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Thread: Recommendations for NOLA

  1. #21
    As a former New Orleans resident who now lives far away, I absolutely look forward to going to NOLA to eat classic Cajun and Creole food because you absolutely cannot get that food anywhere else. I agree that those places are not emblematic of "modern" New Orleans food, but what makes "modern" New Orleans food? The stuff that Dominique Macquet has been cooking since the late 90's, New Orleans food that has other ethnic influences and ingredients, modern techniques?

    In my opinion, modern New Orleans food is closer to the contemporary food that is being made in other cities in the US. Is it still unique? Yes. But where else in the world can you get New Orleans remoulade, Oysters Rockefeller, gumbo, jambalaya, etoufee, etc.? Honestly, in my opinion, nowhere. (I've made the mistake of trying new Orleans food wherever I can in any city that supposedly has a good New Orleans/Cajun/Creole restaurant. Almost every one has been a huge disappointment.)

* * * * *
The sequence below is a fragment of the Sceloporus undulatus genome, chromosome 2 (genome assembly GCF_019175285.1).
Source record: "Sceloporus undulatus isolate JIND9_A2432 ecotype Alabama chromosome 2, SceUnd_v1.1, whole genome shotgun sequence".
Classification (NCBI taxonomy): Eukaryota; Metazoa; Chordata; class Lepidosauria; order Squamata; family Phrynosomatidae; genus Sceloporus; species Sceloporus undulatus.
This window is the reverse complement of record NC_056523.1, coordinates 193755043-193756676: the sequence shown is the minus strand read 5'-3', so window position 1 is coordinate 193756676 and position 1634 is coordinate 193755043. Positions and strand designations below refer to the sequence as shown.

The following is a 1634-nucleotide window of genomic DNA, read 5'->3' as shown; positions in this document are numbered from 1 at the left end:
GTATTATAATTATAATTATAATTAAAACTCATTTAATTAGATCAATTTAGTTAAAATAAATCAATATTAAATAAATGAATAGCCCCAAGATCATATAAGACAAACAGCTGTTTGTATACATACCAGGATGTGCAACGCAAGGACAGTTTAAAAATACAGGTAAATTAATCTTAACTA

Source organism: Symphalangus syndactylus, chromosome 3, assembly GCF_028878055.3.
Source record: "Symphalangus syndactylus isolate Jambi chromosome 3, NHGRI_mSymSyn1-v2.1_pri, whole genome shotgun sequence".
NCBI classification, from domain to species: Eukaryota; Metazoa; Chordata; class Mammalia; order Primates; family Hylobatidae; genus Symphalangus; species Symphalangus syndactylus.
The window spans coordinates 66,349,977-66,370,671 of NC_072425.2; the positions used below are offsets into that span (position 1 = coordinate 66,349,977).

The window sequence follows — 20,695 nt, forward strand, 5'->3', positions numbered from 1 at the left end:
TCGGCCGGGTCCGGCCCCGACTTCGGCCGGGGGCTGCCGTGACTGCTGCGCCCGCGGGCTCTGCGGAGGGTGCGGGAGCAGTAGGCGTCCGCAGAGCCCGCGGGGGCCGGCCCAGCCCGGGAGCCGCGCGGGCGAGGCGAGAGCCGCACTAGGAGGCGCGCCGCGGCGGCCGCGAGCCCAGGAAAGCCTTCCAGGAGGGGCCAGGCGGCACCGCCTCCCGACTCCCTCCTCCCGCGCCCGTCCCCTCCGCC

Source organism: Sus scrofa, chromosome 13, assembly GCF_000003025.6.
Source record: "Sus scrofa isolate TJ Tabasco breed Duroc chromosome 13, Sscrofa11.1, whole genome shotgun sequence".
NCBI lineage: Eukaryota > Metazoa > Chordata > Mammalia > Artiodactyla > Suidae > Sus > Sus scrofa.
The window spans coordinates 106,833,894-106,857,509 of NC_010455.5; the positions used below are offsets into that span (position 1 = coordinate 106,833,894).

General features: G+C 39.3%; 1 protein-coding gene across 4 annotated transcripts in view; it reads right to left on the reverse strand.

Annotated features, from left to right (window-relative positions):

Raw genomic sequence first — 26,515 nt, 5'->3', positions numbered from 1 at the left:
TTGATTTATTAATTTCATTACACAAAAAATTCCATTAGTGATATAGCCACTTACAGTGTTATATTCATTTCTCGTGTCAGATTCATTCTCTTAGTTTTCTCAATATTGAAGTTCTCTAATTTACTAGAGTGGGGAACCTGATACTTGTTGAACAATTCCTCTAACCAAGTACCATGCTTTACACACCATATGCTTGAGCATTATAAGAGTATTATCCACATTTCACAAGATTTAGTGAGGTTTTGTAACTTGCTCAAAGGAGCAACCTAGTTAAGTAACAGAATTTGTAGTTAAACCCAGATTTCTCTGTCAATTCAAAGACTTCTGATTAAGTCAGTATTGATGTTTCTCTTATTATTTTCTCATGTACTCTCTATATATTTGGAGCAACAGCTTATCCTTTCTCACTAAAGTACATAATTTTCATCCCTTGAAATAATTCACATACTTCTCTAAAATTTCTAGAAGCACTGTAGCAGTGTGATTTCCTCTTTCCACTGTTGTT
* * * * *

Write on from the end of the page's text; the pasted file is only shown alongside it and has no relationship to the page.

There is no doubt that I plan on trying Domenica, Herbstaint, Cochon, Stella, August, etc. But the first places I'm going to go to are Casamento's and Galatoire's. (Mind you, I have hate the service at Galatoire's because both times I've been there, the waiter has been dismissive, likely because I'm Asian, even though I was properly dressed and absolutely polite.) That's how much I like and miss the food at those restaurants.
    Michael
    "Don't you know who he is?"

  2. #22
    I should add that I've never had bad service at Casamento's. That place is easily one of my favorite restaurants in the world. Every single person that I've taken to Casamento's has absolutely loved it. For the price of an entree at a high-end New Orleans restaurant, you can eat until you're absolutely stuffed.

    And, I should have added that I'm not being dismissive of modern New Orleans restaurants. I just disagree that the older restaurants are "catering" to the perception of what New Orleans cuisine is. They've been around for over a century - they're the standard bearers of classic New Orleans dishes - and don't believe that those older restaurants should be dismissed. They've been around for so long because they're timeless and the dishes that they make are, similarly, timeless.